What Causes an Ocular Migraine?


Quick Answer

The exact cause of an ocular migraine is unknown, reports WebMD. However, experts hypothesize that spasms in the blood vessels of the retina or changes traveling through the nerve cells to the retina may cause ocular migraines.

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The International Headache Society defines an ocular migraine as a headache that lasts four to 72 hours and is accompanied by vision problems in one eye. These problems can be flashing lights, blind spots or blindness. Ocular migraines specifically only affect one eye at a time, not one side of a person's vision. Migraines accompanied by flashing lights and blind spots are called retinal migraines with auras and afflict approximately 20 percent of migraine sufferers. To distinguish between them, WebMD suggests covering one eye to see if the vision problems remain.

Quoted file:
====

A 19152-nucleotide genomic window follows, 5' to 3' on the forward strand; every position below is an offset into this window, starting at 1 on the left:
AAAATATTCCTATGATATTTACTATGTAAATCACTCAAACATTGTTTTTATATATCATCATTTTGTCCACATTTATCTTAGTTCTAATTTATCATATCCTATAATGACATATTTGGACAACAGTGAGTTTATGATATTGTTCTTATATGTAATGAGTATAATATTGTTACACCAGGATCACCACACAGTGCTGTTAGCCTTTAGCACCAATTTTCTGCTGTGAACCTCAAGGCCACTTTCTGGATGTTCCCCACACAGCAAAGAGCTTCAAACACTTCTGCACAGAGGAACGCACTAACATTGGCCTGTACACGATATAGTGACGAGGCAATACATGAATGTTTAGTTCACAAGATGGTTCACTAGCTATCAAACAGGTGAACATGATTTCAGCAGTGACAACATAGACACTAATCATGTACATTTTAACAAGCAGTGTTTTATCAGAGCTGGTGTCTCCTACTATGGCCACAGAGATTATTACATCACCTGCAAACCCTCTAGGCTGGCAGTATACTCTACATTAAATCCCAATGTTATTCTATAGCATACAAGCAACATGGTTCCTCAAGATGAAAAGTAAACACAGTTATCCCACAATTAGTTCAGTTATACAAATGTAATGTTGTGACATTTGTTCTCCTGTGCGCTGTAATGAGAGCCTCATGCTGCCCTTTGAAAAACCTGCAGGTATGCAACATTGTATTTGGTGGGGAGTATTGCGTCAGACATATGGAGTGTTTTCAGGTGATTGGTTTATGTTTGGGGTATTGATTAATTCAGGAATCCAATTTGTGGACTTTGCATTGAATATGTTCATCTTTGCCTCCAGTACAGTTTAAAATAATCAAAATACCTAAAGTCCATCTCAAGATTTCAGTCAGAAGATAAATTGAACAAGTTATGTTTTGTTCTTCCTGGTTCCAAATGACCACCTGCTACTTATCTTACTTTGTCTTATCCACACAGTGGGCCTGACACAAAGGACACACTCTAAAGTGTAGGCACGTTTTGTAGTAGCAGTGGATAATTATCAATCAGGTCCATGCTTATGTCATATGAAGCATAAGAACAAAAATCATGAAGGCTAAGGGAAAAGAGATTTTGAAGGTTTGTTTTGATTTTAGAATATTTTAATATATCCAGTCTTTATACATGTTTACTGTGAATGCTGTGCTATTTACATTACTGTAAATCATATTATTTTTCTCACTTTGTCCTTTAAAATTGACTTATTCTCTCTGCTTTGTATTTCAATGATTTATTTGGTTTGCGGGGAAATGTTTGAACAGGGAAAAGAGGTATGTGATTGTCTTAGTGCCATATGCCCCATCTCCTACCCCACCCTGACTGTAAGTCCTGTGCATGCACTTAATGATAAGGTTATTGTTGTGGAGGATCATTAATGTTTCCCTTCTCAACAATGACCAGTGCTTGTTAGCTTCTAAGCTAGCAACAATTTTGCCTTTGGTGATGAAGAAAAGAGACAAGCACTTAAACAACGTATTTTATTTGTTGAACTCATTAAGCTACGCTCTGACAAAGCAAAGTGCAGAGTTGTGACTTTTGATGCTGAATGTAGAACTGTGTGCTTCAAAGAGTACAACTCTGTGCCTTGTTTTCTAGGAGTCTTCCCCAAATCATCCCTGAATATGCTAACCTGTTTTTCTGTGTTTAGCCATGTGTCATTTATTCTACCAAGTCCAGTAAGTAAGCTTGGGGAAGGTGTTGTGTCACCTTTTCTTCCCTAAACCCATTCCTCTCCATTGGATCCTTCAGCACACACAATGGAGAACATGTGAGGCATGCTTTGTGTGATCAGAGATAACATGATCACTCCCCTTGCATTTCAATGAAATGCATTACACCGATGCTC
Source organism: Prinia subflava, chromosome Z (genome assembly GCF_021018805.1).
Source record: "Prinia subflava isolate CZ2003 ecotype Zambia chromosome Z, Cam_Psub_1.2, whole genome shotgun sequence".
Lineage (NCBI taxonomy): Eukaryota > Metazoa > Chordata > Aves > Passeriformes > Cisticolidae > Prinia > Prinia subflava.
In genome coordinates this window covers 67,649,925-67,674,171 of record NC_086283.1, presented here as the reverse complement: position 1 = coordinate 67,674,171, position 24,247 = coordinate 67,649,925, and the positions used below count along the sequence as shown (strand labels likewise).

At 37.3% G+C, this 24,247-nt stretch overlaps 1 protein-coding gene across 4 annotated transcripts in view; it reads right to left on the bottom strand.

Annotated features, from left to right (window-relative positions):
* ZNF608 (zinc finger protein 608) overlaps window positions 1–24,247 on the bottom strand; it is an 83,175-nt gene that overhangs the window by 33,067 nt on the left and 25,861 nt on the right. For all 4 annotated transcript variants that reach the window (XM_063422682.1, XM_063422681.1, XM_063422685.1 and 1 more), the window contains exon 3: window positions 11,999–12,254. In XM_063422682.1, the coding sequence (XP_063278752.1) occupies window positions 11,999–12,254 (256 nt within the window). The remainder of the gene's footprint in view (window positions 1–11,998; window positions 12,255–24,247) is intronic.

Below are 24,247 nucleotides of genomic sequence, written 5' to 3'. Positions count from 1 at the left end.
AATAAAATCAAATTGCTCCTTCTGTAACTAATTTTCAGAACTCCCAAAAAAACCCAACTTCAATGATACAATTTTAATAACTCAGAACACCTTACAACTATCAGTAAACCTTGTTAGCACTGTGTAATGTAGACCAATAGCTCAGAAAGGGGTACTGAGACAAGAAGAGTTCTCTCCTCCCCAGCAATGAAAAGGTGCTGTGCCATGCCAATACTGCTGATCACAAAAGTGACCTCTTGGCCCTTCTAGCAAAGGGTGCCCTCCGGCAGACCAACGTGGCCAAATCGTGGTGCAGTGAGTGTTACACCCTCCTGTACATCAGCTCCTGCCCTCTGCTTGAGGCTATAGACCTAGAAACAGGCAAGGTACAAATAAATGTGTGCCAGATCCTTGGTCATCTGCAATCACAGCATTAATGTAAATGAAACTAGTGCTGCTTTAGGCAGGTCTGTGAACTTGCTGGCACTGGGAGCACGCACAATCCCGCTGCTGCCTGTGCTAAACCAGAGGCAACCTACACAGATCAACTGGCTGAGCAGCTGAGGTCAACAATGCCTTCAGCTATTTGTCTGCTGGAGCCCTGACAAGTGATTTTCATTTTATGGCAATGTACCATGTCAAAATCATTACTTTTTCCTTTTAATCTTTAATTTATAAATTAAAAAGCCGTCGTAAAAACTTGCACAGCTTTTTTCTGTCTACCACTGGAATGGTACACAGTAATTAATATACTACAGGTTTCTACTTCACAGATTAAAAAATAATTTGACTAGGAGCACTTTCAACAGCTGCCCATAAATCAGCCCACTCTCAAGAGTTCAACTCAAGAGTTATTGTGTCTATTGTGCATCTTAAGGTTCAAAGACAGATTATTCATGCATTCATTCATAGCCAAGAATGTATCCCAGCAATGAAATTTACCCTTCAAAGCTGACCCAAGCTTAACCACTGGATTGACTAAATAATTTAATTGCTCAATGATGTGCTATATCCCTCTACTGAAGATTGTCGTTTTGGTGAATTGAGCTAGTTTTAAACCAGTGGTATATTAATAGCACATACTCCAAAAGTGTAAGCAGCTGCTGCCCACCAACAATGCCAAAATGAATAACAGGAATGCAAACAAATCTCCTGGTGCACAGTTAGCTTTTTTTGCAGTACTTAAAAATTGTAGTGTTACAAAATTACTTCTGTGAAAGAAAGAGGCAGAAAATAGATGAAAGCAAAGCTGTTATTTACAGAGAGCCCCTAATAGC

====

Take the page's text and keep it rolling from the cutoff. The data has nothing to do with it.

There is no treatment specifically intended for an ocular migraine, according to WebMD. However, aspirin, beta-blockers, epilepsy drugs and tricyclic antidepressants may be prescribed by doctors.

Ocular migraines are rare, states WebMD, and affect one out of 200 people who suffer from standard migraines. They are also known as ophthalmic or monocular migraines. Symptoms of an ocular migraine can last anywhere between a few minutes to an hour, reports EyeHealthWeb.com. People who suffer from ocular migraines may also be at risk for permanent vision loss and should monitor their condition closely.

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